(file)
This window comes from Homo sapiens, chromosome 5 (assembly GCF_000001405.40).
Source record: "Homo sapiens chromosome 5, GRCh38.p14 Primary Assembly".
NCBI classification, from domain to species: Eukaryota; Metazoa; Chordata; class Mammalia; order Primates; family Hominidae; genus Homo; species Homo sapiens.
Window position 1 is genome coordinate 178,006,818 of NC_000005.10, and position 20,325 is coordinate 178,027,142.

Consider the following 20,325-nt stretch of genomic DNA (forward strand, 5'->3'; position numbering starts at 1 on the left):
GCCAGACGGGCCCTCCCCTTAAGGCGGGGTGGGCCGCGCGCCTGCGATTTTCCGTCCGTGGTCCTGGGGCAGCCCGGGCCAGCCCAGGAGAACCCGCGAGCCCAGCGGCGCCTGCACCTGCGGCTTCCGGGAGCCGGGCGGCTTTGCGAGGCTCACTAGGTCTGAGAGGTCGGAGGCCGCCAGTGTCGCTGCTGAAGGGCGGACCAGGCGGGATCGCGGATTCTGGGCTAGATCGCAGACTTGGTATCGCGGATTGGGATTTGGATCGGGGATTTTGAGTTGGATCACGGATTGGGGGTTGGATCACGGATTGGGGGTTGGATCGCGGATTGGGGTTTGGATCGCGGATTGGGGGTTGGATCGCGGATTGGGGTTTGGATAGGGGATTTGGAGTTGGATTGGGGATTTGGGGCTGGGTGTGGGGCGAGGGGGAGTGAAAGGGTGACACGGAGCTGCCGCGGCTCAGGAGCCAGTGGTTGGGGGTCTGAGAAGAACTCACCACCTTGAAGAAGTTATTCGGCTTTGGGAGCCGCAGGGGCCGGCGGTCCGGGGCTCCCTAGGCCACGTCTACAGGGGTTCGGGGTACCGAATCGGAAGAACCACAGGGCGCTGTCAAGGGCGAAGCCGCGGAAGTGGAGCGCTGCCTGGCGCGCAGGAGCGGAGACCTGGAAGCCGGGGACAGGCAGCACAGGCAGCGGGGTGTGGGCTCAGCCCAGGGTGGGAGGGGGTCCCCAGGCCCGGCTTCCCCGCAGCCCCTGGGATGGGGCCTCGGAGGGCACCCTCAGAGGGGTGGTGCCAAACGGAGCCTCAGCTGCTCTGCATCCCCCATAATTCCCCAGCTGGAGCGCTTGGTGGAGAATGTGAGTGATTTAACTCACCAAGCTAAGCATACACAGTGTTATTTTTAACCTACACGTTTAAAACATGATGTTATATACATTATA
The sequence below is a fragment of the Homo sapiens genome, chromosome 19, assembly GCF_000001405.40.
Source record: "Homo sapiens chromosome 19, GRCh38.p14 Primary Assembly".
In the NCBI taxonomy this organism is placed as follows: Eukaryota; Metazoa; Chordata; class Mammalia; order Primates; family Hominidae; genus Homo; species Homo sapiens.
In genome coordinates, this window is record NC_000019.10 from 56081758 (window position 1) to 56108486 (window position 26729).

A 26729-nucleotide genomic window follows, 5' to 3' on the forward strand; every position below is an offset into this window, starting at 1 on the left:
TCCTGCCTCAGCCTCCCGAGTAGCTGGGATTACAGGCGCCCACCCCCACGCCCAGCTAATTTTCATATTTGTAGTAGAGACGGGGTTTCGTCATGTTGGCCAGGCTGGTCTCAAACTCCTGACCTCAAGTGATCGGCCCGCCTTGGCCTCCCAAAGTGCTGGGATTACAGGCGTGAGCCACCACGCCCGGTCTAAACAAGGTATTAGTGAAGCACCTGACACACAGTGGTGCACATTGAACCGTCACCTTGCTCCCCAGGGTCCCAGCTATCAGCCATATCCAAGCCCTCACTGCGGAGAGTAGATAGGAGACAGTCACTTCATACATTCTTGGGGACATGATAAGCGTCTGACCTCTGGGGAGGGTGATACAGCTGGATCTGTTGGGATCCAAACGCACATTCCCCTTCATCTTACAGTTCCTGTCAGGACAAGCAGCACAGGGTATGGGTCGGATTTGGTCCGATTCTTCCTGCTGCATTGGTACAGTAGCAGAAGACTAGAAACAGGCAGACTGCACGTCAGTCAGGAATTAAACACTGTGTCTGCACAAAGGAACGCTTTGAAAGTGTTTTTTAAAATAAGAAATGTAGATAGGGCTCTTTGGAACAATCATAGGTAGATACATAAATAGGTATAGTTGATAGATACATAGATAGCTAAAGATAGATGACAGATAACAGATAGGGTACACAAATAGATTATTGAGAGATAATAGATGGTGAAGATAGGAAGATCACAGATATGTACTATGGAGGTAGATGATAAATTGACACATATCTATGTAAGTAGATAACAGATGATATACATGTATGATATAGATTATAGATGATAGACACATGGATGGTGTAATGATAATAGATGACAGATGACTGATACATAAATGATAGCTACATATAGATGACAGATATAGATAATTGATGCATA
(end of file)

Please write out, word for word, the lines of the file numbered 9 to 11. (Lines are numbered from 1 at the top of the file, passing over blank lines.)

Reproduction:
In the NCBI taxonomy this organism is placed as follows: Eukaryota; Metazoa; Chordata; class Mammalia; order Primates; family Hominidae; genus Homo; species Homo sapiens.
In genome coordinates, this window is record NC_000019.10 from 56081758 (window position 1) to 56108486 (window position 26729).

A 26729-nucleotide genomic window follows, 5' to 3' on the forward strand; every position below is an offset into this window, starting at 1 on the left: